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Plane crashes in Colombia because it ran out of fuel.
A plane carrying a Brazilian soccer team ran out of fuel before landing in Medellín on November 28. It crashed into a mountain killing 71* out of 77** people on board. It was flying from Santa Cruz, Bolivia.

No fuel crash in Colombia

This is highly unusual for a plane to run out of fuel. I am very interested to follow this investigation to learn what factor(s) was/were responsible for such an occurrence. Apparently the range of the aircraft was 1600 nautical miles, and it was flying 1605. That's close, but it should still be in range.


There was also the fact that it wasn't given landing priority (another plane was prioritized over this one) and that ended up wasting minutes that could have actually saved this plane. Which is the most dramatic aspect of this whole situation.

* One person died in the hospital.
** Four people didn't board, but I'm not sure whether this is included in this count or not.
''Do I look civilized to you?''
Very sad news.
An eye for an eye
That's terrible and seems almost intentional. I mean why cut it close and why would the air traffic controller not give them priority...Something isn't right for sure. I mean mistakes are made and unfortunately those mistakes can cost a lot of lives...
axle2152 Wrote:That's terrible and seems almost intentional. I mean why cut it close and why would the air traffic controller not give them priority...Something isn't right for sure. I mean mistakes are made and unfortunately those mistakes can cost a lot of lives...

That was the range of the aircraft without the auxiliary tanks. Planes carry extra fuel for 30-45 minutes worth for emergencies.

I've heard two additional bits of information, that the plane skipped a refueling stop in Cobija (something to do with delayed take off, Cobija airport didn't operate after midnight); and that the auxiliary tanks were empty.

The last one is especially weird, and would indicate gross negligence on someone's part.

ABC News says it didn't have enough reserve fuel:

not enough reserve fuel

And this says the refueling pit stop was skipped:

refueling skipped

I'm not sure how accurate these reports are yet. I'd like to see them reported by other major news outlets as well.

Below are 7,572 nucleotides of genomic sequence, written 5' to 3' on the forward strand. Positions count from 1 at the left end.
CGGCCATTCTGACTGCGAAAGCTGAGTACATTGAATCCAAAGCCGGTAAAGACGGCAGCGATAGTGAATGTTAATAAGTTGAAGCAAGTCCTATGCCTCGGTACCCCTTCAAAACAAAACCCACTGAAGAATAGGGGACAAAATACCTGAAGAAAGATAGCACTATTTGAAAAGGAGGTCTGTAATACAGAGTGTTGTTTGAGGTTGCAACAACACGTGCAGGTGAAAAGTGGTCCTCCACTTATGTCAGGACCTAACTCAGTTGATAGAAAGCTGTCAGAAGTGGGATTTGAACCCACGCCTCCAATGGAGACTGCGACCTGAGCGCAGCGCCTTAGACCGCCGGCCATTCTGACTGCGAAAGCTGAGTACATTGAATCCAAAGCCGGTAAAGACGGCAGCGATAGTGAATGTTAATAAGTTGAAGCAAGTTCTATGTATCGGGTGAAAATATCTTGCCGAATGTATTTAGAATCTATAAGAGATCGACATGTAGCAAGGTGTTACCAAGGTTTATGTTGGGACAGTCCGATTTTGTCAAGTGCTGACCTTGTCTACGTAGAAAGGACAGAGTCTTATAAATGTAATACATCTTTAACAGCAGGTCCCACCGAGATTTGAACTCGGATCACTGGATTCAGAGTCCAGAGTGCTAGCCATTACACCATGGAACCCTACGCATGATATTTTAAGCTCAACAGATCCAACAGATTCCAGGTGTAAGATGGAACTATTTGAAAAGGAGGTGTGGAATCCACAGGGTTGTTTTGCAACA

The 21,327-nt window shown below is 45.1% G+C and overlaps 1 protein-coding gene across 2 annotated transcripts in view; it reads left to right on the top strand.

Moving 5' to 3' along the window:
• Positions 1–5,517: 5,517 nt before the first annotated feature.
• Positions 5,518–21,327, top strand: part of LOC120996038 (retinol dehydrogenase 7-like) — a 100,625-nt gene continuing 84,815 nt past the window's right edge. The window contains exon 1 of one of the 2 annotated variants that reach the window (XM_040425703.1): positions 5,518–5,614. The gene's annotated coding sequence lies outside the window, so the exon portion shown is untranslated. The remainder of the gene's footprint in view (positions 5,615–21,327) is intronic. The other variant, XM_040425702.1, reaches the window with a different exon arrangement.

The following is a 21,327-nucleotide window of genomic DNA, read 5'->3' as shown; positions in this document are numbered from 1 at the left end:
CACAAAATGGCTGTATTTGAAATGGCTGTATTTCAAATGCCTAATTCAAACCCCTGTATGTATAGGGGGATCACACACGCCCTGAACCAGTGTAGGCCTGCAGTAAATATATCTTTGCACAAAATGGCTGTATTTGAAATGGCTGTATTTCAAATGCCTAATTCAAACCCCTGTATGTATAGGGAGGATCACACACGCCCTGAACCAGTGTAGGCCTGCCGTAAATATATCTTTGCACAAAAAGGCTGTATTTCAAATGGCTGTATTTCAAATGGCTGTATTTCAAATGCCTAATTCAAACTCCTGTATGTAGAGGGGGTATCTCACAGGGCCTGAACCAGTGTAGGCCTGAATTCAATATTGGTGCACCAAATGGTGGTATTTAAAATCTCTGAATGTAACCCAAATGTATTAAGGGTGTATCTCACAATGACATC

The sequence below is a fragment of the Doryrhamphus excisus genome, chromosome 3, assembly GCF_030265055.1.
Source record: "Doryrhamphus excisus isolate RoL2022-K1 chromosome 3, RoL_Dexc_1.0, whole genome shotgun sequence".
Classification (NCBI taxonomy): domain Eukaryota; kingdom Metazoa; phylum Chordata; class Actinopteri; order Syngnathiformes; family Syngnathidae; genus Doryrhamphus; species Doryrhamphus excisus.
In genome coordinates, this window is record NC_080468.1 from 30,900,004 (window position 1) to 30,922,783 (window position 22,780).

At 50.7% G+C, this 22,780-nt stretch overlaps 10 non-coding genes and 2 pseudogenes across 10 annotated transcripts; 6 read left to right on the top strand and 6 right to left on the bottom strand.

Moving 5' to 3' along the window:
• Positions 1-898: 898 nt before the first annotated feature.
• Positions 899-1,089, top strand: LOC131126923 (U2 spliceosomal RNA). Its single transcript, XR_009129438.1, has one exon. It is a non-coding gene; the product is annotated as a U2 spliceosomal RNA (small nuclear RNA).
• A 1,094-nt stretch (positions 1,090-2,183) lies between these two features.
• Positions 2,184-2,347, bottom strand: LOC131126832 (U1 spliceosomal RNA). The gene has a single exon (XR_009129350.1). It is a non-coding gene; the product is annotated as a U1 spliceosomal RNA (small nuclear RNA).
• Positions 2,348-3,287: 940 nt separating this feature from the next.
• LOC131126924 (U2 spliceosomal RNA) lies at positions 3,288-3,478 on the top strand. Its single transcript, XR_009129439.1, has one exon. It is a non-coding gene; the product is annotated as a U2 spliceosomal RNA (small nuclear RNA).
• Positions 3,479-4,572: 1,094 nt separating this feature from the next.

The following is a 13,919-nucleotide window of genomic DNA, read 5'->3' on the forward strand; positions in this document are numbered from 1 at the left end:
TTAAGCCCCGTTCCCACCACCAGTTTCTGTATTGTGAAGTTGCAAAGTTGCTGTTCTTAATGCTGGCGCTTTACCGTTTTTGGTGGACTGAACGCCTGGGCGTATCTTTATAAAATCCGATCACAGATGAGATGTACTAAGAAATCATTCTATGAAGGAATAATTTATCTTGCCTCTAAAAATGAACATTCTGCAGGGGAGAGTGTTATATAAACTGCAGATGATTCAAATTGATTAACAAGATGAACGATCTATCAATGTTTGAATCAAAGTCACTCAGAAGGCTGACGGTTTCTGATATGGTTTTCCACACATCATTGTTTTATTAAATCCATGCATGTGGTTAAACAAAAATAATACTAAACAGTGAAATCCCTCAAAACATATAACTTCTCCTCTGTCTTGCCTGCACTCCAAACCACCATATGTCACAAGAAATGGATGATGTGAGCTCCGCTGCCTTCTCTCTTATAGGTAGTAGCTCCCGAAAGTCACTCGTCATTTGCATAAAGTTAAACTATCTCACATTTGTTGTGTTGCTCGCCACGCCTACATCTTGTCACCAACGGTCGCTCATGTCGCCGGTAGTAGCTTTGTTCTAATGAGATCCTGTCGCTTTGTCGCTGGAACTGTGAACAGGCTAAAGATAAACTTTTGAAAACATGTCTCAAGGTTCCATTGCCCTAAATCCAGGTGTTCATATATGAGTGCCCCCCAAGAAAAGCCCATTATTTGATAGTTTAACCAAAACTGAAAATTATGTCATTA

The tower exchange was just a tragic fuck up. Either the pilot didn't impress upon the ATC of the severity of their situation soon enough, or the ATC misjudged the situation and called their priorities wrong.

I don't see any intent here. A few mistakes of different kind were made, and it cost 71 lives. Flying is no joke. You can't skip refueling and hope you'll make it to the destination intact. You absolutely have to follow all the safety protocols. Once you're up in the air there is little room to correct mistakes made on the ground.

In any case, the carrier LaMia's operator's certificate was suspended yesterday. According to wikipedia:

wikipedia Wrote:The crash exposed gaps in safety at the airline. LaMia did not meet IATA regulations that would have permitted it to handle the aftermath of the crash; instead, the airline had to borrow 100 coffins[clarification needed], requiring Avianca, the Colombian flag carrier, and the Colombian and Brazilian governments to step in and pick up the slack.[17] The Bolivian government proceeded to suspend LaMia's license on December 1.
''Do I look civilized to you?''
axle2152 Wrote:why would the air traffic controller not give them priority...

I failed to mention that there was another plane with a mechanical failure approaching the airport at the same time. That one was initially given the priority to land. However, a little while after that the ATC realized LaMia's urgency and it was indeed finally given priority landing (the plane with the mechanical failure hadn't landed yet, it was delayed). But it was too late for LaMia.

The crash resulted from the plane not being able to clear a mountain in its path (otherwise it would have made it to the airport. Planes out of fuel don't just fall from the sky, they can glide to land depending on circumstances).

As you can see on the flight path image up on my first post, the plane would clearly have made it safely to the airport, if the ATC had given it permission to land immediately or if there hadn't been that other plane with a malfunction in the air. It was a difference of just a few minutes here. This was such a close one that it's not funny.

The Guardian Wrote:Medellin air traffic controllers asked the LaMia pilot to wait while another flight made an emergency landing. Details on the length of the wait and problems with the other flight were not immediately available.

BBC Wrote:A plane flying nearby had asked for priority in landing because of an emergency, minutes before the Lamia plane crashed.

As a result, according to reports, air traffic control told other approaching planes, including the Lamia flight, to fly holding patterns.

This is complete coincidence of a few unfortunate factors that it didn't. Of course, if it had had enough fuel in the first place, all of this would have never happened either.

The Guardian

Regarding LaMia's suspension:

The Guardian Wrote:Bolivian authorities said they were suspending LaMia’s operating license and replacing the management of its aviation authority to ensure a transparent investigation. It said that neither decision implied wrongdoing.
''Do I look civilized to you?''

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